A Senate committee held confirmation hearings last Wednesday on the nomination of Alexander Acosta to be the next Secretary of Labor. The US House of Representatives was scheduled to vote on a repeal of the Affordable Care Act last Thursday, and then last Friday, and now not for the foreseeable future. Later this afternoon the Washington State Legislature will hold a work session on portable benefits for app-based workers.

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A bigger rat

It's been less than a week and a least a half-dozen controversies since the President's address to a joint session of Congress. And we're just two days from a major cutoff at the State Legislature: any bill that doesn't pass its "house of origin" by March 8th is likely dead for the year... unless it's declared "necessary to implement the budget." 

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Short month, long year 

BossFeed Briefing for February 27, 2017. We are now one week into the second month of the Trump Administration, and approaching the third month of the 2017 State Legislative session. The Congressional recess is now officially over, and the State of the Union is set for tomorrow.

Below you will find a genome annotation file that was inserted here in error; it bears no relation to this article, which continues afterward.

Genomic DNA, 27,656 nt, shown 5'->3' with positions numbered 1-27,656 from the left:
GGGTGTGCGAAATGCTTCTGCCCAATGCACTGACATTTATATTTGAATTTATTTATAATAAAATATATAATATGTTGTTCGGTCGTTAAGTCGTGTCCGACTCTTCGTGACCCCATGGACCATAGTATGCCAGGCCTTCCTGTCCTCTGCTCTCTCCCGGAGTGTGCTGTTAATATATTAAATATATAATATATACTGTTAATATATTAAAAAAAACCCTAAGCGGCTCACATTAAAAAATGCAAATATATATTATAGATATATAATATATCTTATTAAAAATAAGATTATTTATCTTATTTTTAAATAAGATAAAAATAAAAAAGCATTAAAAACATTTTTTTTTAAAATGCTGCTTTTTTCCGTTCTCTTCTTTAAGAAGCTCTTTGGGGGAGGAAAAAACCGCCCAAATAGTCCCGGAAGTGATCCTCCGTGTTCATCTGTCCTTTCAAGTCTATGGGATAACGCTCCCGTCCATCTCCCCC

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__________ Day

BossFeed Briefing for 2/20/2017. Today is a holiday for lots of people who don’t work in front-line customer service jobs, healthcare, or emergency services. It’s the one month anniversary of Inauguration Day. And it’s been five days since bills to roll back the minimum wage advanced out of a State Senate committee. 

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The collapse

It's been four weeks since inauguration day. Confirmation hearings for fast food CEO Andy Puzder to be the next Secretary of Labor are scheduled for Thursday, February 16th. Our State Legislature is considering bills to provide paid family leave… and to roll back the minimum wage.